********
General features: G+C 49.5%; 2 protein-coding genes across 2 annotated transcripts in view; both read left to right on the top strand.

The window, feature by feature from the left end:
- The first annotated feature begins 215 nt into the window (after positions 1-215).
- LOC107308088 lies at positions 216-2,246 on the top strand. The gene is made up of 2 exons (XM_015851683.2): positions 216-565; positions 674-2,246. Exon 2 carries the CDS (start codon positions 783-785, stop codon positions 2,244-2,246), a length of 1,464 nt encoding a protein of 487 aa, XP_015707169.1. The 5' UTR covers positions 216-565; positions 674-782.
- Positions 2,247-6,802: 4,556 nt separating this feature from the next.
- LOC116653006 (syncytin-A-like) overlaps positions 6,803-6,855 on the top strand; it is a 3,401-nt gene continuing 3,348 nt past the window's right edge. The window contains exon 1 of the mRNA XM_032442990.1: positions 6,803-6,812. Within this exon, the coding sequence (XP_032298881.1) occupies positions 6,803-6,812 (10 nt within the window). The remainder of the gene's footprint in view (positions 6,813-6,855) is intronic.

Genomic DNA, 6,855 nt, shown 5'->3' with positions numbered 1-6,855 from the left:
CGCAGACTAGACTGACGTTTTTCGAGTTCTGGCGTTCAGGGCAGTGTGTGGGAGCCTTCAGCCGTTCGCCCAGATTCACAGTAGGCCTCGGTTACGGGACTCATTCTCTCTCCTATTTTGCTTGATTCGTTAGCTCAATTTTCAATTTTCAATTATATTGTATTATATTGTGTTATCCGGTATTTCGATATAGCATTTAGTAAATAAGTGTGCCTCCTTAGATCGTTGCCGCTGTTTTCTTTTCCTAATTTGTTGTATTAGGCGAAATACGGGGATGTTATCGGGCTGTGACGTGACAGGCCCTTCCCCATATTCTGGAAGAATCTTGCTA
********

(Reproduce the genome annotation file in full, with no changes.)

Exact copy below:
General features: G+C 49.5%; 2 protein-coding genes across 2 annotated transcripts in view; both read left to right on the top strand.

The window, feature by feature from the left end:
- The first annotated feature begins 215 nt into the window (after positions 1-215).
- LOC107308088 lies at positions 216-2,246 on the top strand. The gene is made up of 2 exons (XM_015851683.2): positions 216-565; positions 674-2,246. Exon 2 carries the CDS (start codon positions 783-785, stop codon positions 2,244-2,246), a length of 1,464 nt encoding a protein of 487 aa, XP_015707169.1. The 5' UTR covers positions 216-565; positions 674-782.
- Positions 2,247-6,802: 4,556 nt separating this feature from the next.
- LOC116653006 (syncytin-A-like) overlaps positions 6,803-6,855 on the top strand; it is a 3,401-nt gene continuing 3,348 nt past the window's right edge. The window contains exon 1 of the mRNA XM_032442990.1: positions 6,803-6,812. Within this exon, the coding sequence (XP_032298881.1) occupies positions 6,803-6,812 (10 nt within the window). The remainder of the gene's footprint in view (positions 6,813-6,855) is intronic.

Genomic DNA, 6,855 nt, shown 5'->3' with positions numbered 1-6,855 from the left:
CGCAGACTAGACTGACGTTTTTCGAGTTCTGGCGTTCAGGGCAGTGTGTGGGAGCCTTCAGCCGTTCGCCCAGATTCACAGTAGGCCTCGGTTACGGGACTCATTCTCTCTCCTATTTTGCTTGATTCGTTAGCTCAATTTTCAATTTTCAATTATATTGTATTATATTGTGTTATCCGGTATTTCGATATAGCATTTAGTAAATAAGTGTGCCTCCTTAGATCGTTGCCGCTGTTTTCTTTTCCTAATTTGTTGTATTAGGCGAAATACGGGGATGTTATCGGGCTGTGACGTGACAGGCCCTTCCCCATATTCTGGAAGAATCTTGCTA